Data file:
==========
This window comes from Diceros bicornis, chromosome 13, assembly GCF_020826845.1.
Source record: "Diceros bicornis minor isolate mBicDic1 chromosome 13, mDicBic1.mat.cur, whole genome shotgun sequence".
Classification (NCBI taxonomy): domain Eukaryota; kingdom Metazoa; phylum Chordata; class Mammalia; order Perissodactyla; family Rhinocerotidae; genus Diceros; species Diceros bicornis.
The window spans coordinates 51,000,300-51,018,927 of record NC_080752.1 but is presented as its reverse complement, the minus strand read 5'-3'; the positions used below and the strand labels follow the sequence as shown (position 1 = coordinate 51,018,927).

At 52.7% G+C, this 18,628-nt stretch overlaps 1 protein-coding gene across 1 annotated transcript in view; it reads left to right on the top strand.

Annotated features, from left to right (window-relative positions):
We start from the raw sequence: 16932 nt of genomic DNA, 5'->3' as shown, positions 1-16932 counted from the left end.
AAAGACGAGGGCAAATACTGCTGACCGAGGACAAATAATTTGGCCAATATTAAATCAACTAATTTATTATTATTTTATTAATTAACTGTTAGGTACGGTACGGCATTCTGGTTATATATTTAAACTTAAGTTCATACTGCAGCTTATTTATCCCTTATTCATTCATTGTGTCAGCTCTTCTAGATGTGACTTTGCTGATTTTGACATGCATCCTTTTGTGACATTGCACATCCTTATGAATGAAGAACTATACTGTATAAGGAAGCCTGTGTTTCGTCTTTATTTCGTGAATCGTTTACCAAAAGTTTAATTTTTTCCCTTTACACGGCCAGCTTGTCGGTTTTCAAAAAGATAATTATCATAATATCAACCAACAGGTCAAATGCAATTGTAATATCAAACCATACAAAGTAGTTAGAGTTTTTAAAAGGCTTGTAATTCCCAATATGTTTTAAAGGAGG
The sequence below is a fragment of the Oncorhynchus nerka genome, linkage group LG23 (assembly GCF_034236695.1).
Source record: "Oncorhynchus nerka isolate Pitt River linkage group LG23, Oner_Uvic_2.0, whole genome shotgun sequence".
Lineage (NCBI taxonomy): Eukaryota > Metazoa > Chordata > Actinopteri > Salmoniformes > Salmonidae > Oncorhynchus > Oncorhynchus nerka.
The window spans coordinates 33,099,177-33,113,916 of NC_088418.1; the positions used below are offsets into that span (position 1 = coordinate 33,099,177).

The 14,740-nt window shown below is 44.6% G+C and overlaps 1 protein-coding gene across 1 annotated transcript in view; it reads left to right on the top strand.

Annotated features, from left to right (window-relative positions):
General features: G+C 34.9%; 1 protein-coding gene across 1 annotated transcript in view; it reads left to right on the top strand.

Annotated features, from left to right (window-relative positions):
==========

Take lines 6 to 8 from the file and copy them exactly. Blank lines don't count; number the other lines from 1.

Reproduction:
Annotated features, from left to right (window-relative positions):
We start from the raw sequence: 16932 nt of genomic DNA, 5'->3' as shown, positions 1-16932 counted from the left end.
AAAGACGAGGGCAAATACTGCTGACCGAGGACAAATAATTTGGCCAATATTAAATCAACTAATTTATTATTATTTTATTAATTAACTGTTAGGTACGGTACGGCATTCTGGTTATATATTTAAACTTAAGTTCATACTGCAGCTTATTTATCCCTTATTCATTCATTGTGTCAGCTCTTCTAGATGTGACTTTGCTGATTTTGACATGCATCCTTTTGTGACATTGCACATCCTTATGAATGAAGAACTATACTGTATAAGGAAGCCTGTGTTTCGTCTTTATTTCGTGAATCGTTTACCAAAAGTTTAATTTTTTCCCTTTACACGGCCAGCTTGTCGGTTTTCAAAAAGATAATTATCATAATATCAACCAACAGGTCAAATGCAATTGTAATATCAAACCATACAAAGTAGTTAGAGTTTTTAAAAGGCTTGTAATTCCCAATATGTTTTAAAGGAGG